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March 15, 2012

Burundanga and Mind Control Crime

Burundanga Republic | The Global Mail
It all starts with the brugmansia plant. You'd no doubt recognise the beautiful, pendulous flowers to which it owes its English name, Angel's Trumpet. Its Spanish name, however, is arguably more instructive - El Borrachero (The Drunkard). The plant contains a chemical called scopolamine - commonly known as burundanga - that produces psychoactive effects in humans. It is used medicinally to prevent post-operative nausea, in science to simulate amnesia, and it is used by criminals for, umm, mind control. The theory, backed by victims, police and health officials, is that under the influence of scopolamine, people are rendered virtual "human puppets", completely susceptible to the suggestions of criminals. According to Colonel Mariano Botero Coy of the Bogota Metropolitan Police, the modus operandi of these criminals - and he says they are generally gangs rather than individuals - is true to the stereotype. "In many cases it is a man alone in a nightspot and a woman manages to put the substance in his drink," he says. "The victim then loses their free will; they are conscious of what is happening but they lose their free will." There's even a verb for this type of crime - burundangear. And actor Mateas Maldonado, has twice been a victim.

March 08, 2012

New Georgia bill makes picketing and protesting illegal

New Georgia Bill Includes $10,000 Fine, Felony for "Conspiracy" for Picketing, Protest | AlterNet
In a move that could impact non-labor groups engaged in direct action, picketing, or protest, Georgia's Senate Bill 469 includes felony penalties for "criminal trespass" and, unbelievably, "conspiracy to commit criminal trespass"--the punishment being a $10,000 fine or a year in jail, or possibly both. That this is specifically included in a bill that cracks down on organizations' right to picket outside a workplace or company seems to indicate that a union or other group engaged in picketing could be charged with a crime for the activity of one member who crosses the line. And in the bill, the line is pretty nebulous. The bill has this to say about what would constitute "unlawful" picketing: It shall be unlawful for any person to engage in mass picketing at or near any place, including private residences, where a labor dispute exists in such number or manner as to obstruct or interfere with or constitute a threat to obstruct or interfere with the entrance to or egress from any place of employment or the free and uninterrupted use of public roads, streets, highways, railroads, airports, or other ways of travel, transportation, or conveyance. What's that mean? "Constitute a threat to obstruct or interfere with" could be interpreted pretty broadly, and leaves a lot of discretion up to police on the scene--or to business owners, who could have picketers removed by claiming they presented a "threat."

February 28, 2012

Texas Board of Education bans Thomas Jefferson from American history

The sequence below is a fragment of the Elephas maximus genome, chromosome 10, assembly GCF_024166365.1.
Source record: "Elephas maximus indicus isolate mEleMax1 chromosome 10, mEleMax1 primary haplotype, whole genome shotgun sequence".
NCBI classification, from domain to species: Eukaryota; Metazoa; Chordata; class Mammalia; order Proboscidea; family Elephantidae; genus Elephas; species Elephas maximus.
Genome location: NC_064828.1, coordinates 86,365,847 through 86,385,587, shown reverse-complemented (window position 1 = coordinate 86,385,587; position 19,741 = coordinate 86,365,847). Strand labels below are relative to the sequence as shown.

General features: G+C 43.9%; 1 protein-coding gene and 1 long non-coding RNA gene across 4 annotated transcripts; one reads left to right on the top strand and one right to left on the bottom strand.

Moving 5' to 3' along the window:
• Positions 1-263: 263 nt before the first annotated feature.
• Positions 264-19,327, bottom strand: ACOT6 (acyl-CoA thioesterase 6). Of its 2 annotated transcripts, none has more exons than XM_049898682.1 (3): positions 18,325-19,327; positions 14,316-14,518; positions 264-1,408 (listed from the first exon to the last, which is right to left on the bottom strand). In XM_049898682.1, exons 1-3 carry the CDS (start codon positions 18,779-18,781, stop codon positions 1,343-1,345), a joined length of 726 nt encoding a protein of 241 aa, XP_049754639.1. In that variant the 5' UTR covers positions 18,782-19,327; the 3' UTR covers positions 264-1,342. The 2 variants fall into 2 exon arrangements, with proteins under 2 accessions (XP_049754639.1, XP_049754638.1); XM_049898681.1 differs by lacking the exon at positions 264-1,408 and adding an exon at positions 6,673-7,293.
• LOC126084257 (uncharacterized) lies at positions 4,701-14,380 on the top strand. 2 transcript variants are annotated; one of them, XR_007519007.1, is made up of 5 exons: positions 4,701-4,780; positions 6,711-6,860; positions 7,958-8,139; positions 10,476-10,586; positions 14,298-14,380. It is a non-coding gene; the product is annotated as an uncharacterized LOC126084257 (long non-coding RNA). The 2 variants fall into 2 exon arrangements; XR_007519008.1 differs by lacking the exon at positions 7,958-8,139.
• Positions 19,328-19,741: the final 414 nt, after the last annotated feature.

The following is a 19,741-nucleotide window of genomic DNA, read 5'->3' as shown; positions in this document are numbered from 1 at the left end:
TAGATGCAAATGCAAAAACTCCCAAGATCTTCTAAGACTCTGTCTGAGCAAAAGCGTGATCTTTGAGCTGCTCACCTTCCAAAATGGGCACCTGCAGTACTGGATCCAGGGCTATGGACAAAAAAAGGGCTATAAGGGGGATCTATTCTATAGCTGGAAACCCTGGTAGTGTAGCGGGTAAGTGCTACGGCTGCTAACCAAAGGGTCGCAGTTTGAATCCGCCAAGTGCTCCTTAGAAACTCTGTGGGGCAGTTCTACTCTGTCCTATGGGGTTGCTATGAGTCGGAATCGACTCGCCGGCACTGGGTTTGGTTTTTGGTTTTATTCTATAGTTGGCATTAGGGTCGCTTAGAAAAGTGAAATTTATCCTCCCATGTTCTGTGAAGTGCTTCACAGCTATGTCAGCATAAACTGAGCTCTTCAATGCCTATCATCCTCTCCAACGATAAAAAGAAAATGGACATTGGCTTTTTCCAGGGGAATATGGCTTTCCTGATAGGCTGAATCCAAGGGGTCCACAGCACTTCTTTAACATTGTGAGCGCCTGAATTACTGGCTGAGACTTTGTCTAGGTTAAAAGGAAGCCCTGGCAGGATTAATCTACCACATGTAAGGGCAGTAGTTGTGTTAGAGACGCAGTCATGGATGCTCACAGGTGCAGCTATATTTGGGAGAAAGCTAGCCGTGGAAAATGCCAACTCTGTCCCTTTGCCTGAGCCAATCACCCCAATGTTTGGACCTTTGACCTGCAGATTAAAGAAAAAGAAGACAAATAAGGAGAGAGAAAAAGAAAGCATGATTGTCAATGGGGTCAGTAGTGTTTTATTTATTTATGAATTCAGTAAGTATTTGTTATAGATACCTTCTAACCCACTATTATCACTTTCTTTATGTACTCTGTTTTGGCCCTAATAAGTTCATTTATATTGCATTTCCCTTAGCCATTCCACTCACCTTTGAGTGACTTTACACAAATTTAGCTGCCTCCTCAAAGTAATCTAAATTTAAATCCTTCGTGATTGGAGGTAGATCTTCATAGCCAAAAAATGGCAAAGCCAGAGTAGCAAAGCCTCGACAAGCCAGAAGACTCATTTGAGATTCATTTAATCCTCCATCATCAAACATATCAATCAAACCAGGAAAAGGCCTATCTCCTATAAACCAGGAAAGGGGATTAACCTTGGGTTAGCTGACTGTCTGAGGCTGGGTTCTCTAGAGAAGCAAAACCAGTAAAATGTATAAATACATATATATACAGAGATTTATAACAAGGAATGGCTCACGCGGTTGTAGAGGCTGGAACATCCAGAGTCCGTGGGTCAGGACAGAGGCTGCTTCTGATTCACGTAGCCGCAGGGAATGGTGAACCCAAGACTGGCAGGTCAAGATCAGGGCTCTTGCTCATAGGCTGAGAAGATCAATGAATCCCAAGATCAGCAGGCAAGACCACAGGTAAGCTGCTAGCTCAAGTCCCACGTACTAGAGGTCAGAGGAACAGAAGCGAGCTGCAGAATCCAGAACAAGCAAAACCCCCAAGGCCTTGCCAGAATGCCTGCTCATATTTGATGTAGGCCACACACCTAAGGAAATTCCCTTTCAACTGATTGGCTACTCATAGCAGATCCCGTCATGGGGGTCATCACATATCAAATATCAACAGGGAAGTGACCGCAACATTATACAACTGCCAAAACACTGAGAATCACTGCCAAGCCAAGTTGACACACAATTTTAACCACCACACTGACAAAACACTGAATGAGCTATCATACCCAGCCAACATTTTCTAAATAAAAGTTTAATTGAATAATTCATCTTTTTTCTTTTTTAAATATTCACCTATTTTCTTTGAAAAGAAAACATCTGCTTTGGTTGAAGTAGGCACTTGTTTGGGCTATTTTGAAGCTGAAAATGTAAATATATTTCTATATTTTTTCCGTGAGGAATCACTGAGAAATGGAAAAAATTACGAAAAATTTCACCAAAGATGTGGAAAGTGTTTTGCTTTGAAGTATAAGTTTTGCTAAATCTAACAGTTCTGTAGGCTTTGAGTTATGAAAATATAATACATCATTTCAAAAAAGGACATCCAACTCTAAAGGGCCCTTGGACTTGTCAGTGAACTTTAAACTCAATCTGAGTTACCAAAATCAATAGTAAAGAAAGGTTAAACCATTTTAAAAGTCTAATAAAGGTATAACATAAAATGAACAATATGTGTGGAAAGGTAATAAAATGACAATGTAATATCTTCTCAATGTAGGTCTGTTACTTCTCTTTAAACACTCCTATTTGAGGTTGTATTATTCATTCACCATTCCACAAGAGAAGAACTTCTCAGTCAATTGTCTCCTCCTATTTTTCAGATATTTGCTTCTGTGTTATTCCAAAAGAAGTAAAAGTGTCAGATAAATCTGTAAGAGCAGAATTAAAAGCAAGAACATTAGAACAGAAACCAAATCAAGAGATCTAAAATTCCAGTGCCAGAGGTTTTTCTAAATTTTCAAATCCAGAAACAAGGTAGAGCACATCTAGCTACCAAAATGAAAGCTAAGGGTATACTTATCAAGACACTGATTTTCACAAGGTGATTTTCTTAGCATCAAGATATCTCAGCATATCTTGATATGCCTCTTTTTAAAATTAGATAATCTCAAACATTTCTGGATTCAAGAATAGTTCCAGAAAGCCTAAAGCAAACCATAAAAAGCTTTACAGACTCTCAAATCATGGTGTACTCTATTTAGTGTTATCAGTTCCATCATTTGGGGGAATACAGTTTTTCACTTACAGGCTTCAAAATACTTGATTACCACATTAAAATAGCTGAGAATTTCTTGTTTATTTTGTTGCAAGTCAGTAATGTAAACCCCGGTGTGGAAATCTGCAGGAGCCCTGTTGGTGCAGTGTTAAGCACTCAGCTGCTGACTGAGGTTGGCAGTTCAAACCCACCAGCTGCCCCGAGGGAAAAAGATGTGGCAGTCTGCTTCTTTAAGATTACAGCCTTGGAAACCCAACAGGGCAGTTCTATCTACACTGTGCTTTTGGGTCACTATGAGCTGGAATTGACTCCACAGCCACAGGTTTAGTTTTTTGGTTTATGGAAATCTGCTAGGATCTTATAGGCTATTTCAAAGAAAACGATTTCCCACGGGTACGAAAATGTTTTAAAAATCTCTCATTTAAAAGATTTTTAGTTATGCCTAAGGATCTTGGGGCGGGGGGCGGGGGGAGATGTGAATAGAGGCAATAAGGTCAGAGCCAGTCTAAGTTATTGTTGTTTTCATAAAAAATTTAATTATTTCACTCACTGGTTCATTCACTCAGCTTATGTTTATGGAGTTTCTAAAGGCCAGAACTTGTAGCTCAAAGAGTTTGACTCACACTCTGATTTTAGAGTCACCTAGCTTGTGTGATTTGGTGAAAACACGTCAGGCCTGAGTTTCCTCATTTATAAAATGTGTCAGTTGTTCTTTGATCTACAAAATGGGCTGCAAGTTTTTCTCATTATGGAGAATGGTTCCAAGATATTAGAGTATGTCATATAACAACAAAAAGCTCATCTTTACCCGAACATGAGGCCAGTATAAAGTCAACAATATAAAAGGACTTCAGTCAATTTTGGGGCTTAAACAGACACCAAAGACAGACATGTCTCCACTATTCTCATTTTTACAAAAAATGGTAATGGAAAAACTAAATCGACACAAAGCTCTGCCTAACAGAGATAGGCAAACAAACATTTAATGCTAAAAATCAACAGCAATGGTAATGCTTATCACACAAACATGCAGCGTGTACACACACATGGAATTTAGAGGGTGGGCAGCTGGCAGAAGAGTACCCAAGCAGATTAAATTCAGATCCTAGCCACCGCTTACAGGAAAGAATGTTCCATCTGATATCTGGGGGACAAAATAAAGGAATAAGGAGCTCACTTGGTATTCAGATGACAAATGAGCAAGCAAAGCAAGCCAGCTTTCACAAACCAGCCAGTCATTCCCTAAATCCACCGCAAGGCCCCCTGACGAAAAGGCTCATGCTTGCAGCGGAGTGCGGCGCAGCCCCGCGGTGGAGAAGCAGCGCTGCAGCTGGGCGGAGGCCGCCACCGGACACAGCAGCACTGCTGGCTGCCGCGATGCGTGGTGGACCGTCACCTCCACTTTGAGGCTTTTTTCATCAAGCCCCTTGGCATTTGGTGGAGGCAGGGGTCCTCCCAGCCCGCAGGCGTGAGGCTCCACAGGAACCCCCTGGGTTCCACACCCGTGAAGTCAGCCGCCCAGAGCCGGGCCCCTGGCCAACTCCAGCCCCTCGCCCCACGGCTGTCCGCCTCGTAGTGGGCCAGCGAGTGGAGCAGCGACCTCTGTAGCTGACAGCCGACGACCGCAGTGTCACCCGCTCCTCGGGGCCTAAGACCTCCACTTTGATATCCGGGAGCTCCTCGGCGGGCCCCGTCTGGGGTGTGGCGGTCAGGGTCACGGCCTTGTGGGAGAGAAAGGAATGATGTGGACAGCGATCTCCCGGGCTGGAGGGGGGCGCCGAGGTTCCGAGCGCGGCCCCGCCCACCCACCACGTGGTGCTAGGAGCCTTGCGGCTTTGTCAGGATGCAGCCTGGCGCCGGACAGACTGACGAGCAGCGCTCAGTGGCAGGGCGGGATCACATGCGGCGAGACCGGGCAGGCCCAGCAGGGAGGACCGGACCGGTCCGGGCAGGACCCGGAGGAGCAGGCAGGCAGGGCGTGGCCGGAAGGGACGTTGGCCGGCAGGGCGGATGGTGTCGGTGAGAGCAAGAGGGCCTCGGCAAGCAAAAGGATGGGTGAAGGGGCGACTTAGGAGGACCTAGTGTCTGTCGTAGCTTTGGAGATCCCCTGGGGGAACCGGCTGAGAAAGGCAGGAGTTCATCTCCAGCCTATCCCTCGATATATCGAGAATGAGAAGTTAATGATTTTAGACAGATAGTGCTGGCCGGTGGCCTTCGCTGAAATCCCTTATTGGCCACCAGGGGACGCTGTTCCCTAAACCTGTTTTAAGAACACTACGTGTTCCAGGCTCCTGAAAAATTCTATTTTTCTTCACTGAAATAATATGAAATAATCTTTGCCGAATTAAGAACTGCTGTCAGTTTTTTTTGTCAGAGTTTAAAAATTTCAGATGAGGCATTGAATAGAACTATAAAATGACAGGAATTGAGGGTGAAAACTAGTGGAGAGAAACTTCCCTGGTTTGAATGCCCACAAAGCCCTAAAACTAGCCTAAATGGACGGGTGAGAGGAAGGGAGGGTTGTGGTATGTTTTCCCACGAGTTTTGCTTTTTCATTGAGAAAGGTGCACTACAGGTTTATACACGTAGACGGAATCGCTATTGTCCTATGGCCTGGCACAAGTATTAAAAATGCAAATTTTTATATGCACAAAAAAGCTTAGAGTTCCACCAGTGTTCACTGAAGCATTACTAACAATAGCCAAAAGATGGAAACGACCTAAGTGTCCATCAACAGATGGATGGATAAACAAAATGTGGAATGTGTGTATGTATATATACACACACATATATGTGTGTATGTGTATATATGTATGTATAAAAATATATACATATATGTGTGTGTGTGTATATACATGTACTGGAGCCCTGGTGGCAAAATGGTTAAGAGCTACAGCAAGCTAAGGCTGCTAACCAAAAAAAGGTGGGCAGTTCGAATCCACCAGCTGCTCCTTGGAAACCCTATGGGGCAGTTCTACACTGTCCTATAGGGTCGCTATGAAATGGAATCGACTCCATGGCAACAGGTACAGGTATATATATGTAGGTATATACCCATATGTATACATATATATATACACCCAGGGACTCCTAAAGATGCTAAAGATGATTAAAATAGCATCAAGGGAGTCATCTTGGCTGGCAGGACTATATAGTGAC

Texas Board of Education cuts Thomas Jefferson out of its textbooks. | ThinkProgress
– To avoid exposing students to “transvestites, transsexuals and who knows what else,” the Board struck the curriculum’s reference to “sex and gender as social constructs.” – The Board removed Thomas Jefferson from the Texas curriculum, “replacing him with religious right icon John Calvin.” – The Board refused to require that “students learn that the Constitution prevents the U.S. government from promoting one religion over all others.” – The Board struck the word “democratic” from the description of the U.S. government, instead terming it a “constitutional republic.” As the nation’s second-largest textbook market, Texas has enormous leverage over publishers, who often “craft their standard textbooks based on the specs of the biggest buyers.” Indeed, as The Washington Monthly has reported, “when it comes to textbooks, what happens in Texas rarely stays in Texas.”

February 27, 2012

Paypal bans publishers who publish erotic ebooks with BDSM content

As Violet Blue says, "PayPal would ban works by Anaïs Nin, Vladimir Nabokov, Henry Miller, Marquis de Sade and books like Caligula, The Sookie Stackhouse Novels (True Blood), The Story of O, Venus in Furs, Lolita…" PayPal Strong-Arms Indie Ebook Publishers Over Erotic Content | ZDNet
On Saturday February 18, PayPal began threatening indie book publishers and distributors with immediate deactivation of the businesses’ accounts if they did not remove books containing certain sexual themes - namely, specific sexual fantasies that PayPal does not approve of. PayPal told indie e-book publishers and retailers - such as AllRomance, Smashwords, Excessica and Bookstrand - that if they didn’t remove the offending literature from their catalogs within a few days of notification, PayPal would close their accounts. . . . PayPal would ban works by Anaïs Nin, Vladimir Nabokov, Henry Miller, Marquis de Sade and books like Caligula, The Sookie Stackhouse Novels (True Blood), The Story of O, Venus in Furs, Lolita… So, what kind of fantasy sex in books is PayPal telling indie publishers is not okay? They include a number of subjects that many would consider offensive or disturbing in real life - but they included one area of sexual fantasy that is fairly popular in real life between consenting adults. PayPal told the booksellers they may not sell works of fiction that include sexual fantasies containing themes and implied scenarios of: pseudo-incest (including “daddy” fantasies, step-family), incest, fantasies about non-consensual sex or rape, bestiality (widened to include non-human fantasy creatures), and BDSM. . . .